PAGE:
Invariably, meia nota does not end very well.  Normally, we get a phone call and a description of how one party suffered damages but can’t show it on the books.  The aggrieved party is irritated (to say the least), but we are often at a bit of a loss; the courts are not good places to go to resolve meia nota disputes.  And while there might be a way out, it is often more expensive than by the book.  Bottom line, we recommend all of our clients and potential clients follow the by the book method.  There is no “Brazilian way,” despite what you may hear, that sanctions meia nota.

Defenses in Securities Litigation Tighten

As securities litigation becomes increasingly international, the plaintiffs and defendants often come from outside the United States. A recent Supreme Court decision strengthens the defenses available to defendants outside the U.S.  Here’s the article from the Wall Street Journal:

“The Supreme Court decided Australian shareholders who had purchased stock overseas in an Australian bank couldn’t bring securities-fraud claims in a U.S. court. In order to avoid ‘incompatibility with the applicable laws of other countries,’ U.S. securities laws should govern only domestic stock purchases, the court concluded . . .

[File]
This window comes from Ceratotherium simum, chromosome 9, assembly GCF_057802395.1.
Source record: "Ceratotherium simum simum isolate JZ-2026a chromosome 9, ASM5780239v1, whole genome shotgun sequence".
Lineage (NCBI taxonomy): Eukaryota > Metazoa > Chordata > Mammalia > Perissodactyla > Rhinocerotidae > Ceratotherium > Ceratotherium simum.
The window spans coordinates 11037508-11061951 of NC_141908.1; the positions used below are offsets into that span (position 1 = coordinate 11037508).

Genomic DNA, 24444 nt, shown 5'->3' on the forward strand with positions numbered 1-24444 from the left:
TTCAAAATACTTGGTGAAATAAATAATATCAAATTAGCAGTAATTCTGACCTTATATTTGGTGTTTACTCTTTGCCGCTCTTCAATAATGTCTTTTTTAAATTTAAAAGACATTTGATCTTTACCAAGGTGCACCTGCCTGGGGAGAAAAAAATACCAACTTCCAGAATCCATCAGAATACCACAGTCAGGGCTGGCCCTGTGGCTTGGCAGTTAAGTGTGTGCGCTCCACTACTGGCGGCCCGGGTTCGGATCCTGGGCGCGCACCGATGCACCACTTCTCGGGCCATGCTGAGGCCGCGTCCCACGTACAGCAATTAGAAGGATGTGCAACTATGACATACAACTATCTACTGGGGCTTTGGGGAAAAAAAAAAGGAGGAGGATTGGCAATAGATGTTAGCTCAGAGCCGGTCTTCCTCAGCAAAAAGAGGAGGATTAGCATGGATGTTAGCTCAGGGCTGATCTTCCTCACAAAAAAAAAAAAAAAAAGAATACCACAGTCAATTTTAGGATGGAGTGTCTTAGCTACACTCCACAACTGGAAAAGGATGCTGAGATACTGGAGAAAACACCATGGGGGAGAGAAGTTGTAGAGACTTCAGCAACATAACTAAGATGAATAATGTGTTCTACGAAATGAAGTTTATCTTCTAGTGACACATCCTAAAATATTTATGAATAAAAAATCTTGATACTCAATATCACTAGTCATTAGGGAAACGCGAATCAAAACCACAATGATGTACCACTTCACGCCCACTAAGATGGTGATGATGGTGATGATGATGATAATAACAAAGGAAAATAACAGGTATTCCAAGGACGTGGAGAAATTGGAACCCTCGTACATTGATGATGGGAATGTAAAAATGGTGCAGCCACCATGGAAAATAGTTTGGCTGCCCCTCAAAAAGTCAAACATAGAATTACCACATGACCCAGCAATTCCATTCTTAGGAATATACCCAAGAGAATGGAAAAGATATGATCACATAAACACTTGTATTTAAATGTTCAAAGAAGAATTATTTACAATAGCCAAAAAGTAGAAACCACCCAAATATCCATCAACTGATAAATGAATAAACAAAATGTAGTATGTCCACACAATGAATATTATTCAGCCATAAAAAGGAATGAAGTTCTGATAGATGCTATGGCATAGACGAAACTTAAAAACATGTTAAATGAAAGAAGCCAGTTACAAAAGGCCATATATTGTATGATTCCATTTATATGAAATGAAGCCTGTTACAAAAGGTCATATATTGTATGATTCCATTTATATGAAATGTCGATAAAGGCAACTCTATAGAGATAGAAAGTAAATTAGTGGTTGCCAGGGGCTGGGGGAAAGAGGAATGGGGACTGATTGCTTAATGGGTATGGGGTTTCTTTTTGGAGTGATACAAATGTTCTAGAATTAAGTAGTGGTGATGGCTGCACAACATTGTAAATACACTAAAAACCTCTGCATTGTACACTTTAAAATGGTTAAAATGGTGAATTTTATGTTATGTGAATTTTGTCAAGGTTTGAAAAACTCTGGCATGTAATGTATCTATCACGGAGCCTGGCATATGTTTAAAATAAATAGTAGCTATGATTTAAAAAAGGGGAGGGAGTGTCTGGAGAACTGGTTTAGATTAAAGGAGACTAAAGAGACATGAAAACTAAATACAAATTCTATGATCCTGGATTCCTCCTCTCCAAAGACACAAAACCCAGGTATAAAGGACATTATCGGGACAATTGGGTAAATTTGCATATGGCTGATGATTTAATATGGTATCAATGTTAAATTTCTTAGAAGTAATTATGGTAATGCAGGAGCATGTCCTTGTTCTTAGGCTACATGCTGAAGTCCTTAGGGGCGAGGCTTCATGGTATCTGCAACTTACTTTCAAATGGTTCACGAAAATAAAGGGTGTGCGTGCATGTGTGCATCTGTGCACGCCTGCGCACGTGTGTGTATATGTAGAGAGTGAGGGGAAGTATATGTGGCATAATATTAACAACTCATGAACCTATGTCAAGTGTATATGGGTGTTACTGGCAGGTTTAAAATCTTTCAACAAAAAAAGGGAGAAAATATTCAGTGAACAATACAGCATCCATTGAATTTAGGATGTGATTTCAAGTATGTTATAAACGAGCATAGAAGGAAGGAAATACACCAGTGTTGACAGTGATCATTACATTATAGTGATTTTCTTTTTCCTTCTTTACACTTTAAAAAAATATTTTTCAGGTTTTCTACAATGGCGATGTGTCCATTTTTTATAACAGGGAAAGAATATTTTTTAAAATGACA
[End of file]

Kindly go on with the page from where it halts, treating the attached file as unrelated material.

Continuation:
‘The court decisions to date seem to have applied a bright line test: If you buy on a foreign exchange, you are out luck,’ said plaintiffs’ attorney David Scott, who represents shareholders whose fraud claims against Credit Suisse Group AG were dismissed in July. A representative for Credit Suisse declined to comment.”

From the article, it appears plaintiffs’ attorneys are not too thrilled with the decision, and they have reason for concern. In the past, doctrines like forum non conveniens have sent some cases to other jurisdictions, but these decisions implicitly accepted jurisdiction was proper in the United States. The Morrison decision goes a step further, reading the statutory language to exclude some claims from U.S. courts.

For now, it appears securities plaintiffs will have a tougher time making it to trial into U.S. courts.

(h/t Lisa Bench Nieuwveld)

By Miami SEO and Web Design Company: Target Wide